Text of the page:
I was a teenager when I first read Stephen King. The book was Salem’s Lot and the damn thing scared me so badly I didn’t pick up King again for two decades.
Then came The Gunslinger and The Dark Tower series, pressed upon me by friends whose opinions I trusted. I fell in love.
See, I’m not a straight-out horror fan. I can’t bear slasher stories and maniacal clowns, but I do enjoy fantasies that grapple with the (to me, obvious) darkness in the world. Any world. So it was inevitable, I suppose, that I should give King’s latest, Fairy Tale, a go.
To be honest, this 608-page book is a bit of a slow-go, though I can’t say it was ever boring. But then I like long Dickensian doorstoppers, dripping with atmospheric detail and quirky characters. Still, there’s an awful lot of “real world” setup and much (too much?) backstory before King takes us to that Other place, and I very much suspect that if this book had been written by any other author, the publisher would have insisted it lose about thirty percent of its tonnage.
Be that as it may, I loved the theme of the book—the importance and “role,” if you will, of fairy tales in our imaginations. And I quickly forgave the slow pace when much of the setup was paid off during a climactic scene in which the book’s young hero saves more than one world by way of…well, that would be telling.
Anyway, no harm, no foul. I had a thoroughly enjoyable time all the way through.
A little Synchronicity
It so happens I’m writing this on November 22, 2022, the 59th anniversary of two important deaths in 1963.
The first is the assassination of President Kennedy, about which King wrote so feelingly in one of his (for me) best works, 11.11.63.
The other anniversary is the death, on the same day, of C.S. Lewis. Though it’s difficult to imagine two more different fantasists than Lewis and King, one of the pleasures of Fairy Tale (and one of the reasons to love Stephen King) is that, for all the eldritch horror he gives space and voice to in his work, King, like Lewis, understands that Dark Magic (the bending of the universe to one’s will with guile and force and the invocation of Cthulhu-like powers), can only lead to the destruction, out of envy, of all that is Good, True, and Beautiful. No glamorizer of evil, he, unlike some horror writers.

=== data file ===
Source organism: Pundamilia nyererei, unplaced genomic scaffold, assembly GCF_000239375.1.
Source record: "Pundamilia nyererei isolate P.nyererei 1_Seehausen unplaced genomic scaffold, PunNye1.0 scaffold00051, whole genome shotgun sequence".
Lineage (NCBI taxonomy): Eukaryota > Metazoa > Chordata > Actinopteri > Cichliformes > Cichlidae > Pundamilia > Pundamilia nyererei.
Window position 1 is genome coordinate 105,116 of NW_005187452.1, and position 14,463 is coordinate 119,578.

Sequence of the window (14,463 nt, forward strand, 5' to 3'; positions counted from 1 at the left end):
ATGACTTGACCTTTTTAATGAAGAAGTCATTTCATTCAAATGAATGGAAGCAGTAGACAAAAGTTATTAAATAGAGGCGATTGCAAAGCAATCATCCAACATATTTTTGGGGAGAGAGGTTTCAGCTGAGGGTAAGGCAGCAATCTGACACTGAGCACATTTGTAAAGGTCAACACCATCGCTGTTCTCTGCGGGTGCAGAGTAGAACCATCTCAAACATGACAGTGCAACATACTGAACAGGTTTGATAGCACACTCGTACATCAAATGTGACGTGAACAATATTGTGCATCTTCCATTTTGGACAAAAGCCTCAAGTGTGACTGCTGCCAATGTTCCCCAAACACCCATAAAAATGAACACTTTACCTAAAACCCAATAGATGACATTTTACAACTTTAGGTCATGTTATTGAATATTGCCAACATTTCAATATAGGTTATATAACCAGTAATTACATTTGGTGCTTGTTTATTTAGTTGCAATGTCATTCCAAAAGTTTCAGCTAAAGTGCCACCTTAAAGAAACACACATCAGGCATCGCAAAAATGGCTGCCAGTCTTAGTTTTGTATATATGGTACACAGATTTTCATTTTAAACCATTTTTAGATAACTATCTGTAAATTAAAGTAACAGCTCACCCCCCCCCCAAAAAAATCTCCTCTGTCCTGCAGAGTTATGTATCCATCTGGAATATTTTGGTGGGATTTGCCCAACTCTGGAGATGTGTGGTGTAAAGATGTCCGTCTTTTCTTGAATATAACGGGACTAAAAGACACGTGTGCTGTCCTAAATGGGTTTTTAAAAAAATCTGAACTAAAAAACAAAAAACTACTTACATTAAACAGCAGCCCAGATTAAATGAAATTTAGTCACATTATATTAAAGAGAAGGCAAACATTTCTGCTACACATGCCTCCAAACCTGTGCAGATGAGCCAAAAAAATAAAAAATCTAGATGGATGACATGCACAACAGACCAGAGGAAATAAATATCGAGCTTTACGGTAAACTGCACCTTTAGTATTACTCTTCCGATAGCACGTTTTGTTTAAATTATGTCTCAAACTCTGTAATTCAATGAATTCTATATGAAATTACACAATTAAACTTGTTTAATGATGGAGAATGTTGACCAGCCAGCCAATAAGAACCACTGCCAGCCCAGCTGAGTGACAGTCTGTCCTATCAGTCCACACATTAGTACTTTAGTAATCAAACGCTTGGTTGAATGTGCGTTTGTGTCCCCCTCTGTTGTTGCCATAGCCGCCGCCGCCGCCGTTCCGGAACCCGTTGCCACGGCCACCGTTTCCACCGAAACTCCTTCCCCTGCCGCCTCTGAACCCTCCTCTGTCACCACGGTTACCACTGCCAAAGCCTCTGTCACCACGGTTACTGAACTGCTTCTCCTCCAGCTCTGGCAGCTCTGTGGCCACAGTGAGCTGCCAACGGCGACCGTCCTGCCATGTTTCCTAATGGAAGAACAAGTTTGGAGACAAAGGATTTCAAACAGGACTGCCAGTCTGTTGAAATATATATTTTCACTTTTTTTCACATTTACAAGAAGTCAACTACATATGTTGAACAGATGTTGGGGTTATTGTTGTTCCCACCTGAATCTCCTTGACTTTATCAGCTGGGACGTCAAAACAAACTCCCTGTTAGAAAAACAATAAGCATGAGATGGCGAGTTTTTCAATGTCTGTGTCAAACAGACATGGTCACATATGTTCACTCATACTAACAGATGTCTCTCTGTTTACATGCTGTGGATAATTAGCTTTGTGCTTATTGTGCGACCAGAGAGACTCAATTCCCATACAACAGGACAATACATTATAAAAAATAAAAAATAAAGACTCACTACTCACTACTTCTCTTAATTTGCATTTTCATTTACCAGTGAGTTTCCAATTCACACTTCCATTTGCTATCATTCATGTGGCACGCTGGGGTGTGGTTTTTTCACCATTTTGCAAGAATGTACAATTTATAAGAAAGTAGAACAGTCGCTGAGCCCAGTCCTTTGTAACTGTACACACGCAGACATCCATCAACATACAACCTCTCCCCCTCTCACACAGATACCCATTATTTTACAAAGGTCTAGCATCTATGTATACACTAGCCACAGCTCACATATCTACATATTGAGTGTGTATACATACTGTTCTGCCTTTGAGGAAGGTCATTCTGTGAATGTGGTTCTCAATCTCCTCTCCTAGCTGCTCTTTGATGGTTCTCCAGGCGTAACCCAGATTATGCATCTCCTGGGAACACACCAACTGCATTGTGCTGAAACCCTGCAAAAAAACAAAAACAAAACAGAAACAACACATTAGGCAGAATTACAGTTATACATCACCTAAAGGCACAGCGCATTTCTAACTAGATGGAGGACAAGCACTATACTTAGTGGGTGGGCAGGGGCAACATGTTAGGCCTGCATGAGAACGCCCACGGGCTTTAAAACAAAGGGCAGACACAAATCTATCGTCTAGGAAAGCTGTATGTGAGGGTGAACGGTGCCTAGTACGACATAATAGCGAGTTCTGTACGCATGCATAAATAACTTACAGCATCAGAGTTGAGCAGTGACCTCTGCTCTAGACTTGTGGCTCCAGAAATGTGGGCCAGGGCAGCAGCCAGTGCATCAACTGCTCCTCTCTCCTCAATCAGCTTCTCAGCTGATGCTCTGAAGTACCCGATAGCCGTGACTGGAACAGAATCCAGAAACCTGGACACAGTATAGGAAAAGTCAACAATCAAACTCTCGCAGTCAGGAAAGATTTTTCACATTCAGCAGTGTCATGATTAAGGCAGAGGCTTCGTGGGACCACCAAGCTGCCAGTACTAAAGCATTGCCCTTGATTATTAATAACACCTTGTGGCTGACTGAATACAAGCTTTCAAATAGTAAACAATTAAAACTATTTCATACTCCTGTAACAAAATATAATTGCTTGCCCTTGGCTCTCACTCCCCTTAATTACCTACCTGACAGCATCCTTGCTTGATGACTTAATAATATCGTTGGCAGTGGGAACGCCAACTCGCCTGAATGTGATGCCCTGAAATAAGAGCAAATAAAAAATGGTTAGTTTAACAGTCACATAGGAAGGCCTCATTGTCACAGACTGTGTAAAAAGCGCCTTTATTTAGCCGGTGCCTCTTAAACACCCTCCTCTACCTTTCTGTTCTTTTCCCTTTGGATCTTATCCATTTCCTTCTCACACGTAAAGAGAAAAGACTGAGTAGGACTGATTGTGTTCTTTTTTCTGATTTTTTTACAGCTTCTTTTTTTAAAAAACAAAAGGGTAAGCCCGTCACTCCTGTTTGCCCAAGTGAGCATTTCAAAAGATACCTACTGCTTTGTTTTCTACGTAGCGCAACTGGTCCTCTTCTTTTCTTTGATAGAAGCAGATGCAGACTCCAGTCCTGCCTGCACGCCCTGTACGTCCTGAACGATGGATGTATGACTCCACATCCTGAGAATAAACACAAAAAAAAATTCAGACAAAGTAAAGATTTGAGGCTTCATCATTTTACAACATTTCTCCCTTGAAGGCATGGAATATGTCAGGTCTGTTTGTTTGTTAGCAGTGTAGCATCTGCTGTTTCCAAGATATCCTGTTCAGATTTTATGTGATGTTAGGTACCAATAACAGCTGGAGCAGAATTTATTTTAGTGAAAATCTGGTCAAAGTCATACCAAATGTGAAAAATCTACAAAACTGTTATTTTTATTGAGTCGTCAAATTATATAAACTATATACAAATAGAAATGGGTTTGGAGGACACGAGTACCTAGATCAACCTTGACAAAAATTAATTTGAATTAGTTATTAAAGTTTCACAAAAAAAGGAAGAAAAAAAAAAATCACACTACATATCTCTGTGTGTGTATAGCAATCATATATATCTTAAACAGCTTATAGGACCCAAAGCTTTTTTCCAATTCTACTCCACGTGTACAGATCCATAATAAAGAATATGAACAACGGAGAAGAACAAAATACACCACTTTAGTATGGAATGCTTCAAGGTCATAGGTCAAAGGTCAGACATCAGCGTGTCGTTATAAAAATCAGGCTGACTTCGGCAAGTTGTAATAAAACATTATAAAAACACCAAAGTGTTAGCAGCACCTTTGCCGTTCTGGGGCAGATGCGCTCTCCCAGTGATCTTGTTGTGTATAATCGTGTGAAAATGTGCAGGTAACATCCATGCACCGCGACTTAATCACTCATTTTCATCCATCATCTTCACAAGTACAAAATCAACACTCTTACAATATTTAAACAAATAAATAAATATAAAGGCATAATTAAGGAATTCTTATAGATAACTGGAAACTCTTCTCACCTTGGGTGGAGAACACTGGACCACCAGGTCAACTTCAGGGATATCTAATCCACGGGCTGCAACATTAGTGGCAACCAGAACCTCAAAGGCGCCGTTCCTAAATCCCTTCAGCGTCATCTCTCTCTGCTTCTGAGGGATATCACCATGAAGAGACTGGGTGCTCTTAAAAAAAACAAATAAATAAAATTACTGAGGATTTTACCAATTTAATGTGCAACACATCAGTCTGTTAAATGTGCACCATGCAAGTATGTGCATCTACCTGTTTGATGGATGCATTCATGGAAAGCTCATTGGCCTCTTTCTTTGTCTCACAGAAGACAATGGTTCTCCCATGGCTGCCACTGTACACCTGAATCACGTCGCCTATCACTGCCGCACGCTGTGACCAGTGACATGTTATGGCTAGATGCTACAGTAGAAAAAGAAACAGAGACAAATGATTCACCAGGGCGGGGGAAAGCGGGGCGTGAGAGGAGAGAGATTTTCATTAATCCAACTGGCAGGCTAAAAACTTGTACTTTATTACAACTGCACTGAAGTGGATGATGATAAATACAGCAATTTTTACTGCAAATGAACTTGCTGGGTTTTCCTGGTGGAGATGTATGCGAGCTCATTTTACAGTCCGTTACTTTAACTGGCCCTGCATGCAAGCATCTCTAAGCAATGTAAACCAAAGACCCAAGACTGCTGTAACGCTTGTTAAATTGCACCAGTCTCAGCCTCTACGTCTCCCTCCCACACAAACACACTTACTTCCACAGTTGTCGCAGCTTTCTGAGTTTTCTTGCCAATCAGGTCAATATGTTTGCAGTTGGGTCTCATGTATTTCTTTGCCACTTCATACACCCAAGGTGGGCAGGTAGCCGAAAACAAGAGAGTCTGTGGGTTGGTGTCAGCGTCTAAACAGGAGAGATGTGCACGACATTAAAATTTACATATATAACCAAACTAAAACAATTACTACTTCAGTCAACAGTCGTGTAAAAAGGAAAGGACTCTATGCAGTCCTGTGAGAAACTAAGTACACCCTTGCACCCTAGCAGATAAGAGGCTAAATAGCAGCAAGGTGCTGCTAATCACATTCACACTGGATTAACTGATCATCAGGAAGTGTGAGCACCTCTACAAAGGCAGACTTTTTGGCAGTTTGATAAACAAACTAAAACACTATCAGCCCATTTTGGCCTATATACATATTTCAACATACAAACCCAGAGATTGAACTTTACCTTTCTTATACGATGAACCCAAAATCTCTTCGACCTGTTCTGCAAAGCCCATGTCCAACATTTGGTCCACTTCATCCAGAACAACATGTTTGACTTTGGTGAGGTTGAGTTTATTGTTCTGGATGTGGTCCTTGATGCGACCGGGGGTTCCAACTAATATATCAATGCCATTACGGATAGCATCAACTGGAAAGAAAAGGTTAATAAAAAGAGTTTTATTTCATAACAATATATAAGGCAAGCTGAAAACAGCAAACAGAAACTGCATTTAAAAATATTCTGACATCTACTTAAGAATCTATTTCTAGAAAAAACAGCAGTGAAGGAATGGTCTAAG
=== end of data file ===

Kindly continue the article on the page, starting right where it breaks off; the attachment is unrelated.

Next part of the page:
Moreover, the darkness cannot win. Even if it’s a very slow go and an arduous struggle, the Deep Magic, as Lewis called it, at the heart of the universe, will triumph.
With the help of a kid and his dog.
P.S. I just came across this notice that a film adaptation of the book is already in the works, to be directed by Paul Greengrass!
Such a delightful reflection on your journey with King–from “Salem’s Lot” to “Fairy Tale.”
So true about the impossible-to-miss darkness that pervades the human condition . . .and about the deeper magic that lies at the heart of things.
Great comparison beween Lewis and King! Unlikely companions, who interestingly share a basic world-view and our mysterious capacity for evil and for good.
Thanks much for this review!
Terrific review! King is both synonymous with and transcendent of “horror.”